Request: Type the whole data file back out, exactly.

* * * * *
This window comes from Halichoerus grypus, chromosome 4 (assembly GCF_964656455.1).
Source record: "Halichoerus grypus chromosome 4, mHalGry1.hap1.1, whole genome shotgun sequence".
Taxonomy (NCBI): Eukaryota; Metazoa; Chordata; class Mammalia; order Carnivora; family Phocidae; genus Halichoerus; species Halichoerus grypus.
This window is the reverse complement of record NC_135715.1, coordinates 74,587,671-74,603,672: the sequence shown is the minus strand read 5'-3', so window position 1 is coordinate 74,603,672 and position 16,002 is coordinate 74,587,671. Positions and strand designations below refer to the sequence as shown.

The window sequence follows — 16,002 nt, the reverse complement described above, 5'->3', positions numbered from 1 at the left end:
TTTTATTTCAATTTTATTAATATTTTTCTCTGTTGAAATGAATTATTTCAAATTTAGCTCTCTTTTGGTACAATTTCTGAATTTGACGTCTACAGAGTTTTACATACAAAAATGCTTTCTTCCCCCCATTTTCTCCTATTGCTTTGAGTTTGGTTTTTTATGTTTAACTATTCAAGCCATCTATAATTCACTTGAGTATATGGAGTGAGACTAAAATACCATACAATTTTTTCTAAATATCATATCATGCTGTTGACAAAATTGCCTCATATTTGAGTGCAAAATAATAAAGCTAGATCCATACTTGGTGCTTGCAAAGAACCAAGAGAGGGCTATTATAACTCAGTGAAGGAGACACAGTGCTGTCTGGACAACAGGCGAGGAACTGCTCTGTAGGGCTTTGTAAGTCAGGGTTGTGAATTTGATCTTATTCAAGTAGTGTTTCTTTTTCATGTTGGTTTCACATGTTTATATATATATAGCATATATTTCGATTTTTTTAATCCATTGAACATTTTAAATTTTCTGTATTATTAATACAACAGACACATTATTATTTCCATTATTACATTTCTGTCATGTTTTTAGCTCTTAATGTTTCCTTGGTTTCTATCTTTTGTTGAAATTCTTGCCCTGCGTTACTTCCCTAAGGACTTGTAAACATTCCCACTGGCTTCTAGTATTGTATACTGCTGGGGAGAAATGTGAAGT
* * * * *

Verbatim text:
This window comes from Halichoerus grypus, chromosome 4 (assembly GCF_964656455.1).
Source record: "Halichoerus grypus chromosome 4, mHalGry1.hap1.1, whole genome shotgun sequence".
Taxonomy (NCBI): Eukaryota; Metazoa; Chordata; class Mammalia; order Carnivora; family Phocidae; genus Halichoerus; species Halichoerus grypus.
This window is the reverse complement of record NC_135715.1, coordinates 74,587,671-74,603,672: the sequence shown is the minus strand read 5'-3', so window position 1 is coordinate 74,603,672 and position 16,002 is coordinate 74,587,671. Positions and strand designations below refer to the sequence as shown.

The window sequence follows — 16,002 nt, the reverse complement described above, 5'->3', positions numbered from 1 at the left end:
TTTTATTTCAATTTTATTAATATTTTTCTCTGTTGAAATGAATTATTTCAAATTTAGCTCTCTTTTGGTACAATTTCTGAATTTGACGTCTACAGAGTTTTACATACAAAAATGCTTTCTTCCCCCCATTTTCTCCTATTGCTTTGAGTTTGGTTTTTTATGTTTAACTATTCAAGCCATCTATAATTCACTTGAGTATATGGAGTGAGACTAAAATACCATACAATTTTTTCTAAATATCATATCATGCTGTTGACAAAATTGCCTCATATTTGAGTGCAAAATAATAAAGCTAGATCCATACTTGGTGCTTGCAAAGAACCAAGAGAGGGCTATTATAACTCAGTGAAGGAGACACAGTGCTGTCTGGACAACAGGCGAGGAACTGCTCTGTAGGGCTTTGTAAGTCAGGGTTGTGAATTTGATCTTATTCAAGTAGTGTTTCTTTTTCATGTTGGTTTCACATGTTTATATATATATAGCATATATTTCGATTTTTTTAATCCATTGAACATTTTAAATTTTCTGTATTATTAATACAACAGACACATTATTATTTCCATTATTACATTTCTGTCATGTTTTTAGCTCTTAATGTTTCCTTGGTTTCTATCTTTTGTTGAAATTCTTGCCCTGCGTTACTTCCCTAAGGACTTGTAAACATTCCCACTGGCTTCTAGTATTGTATACTGCTGGGGAGAAATGTGAAGT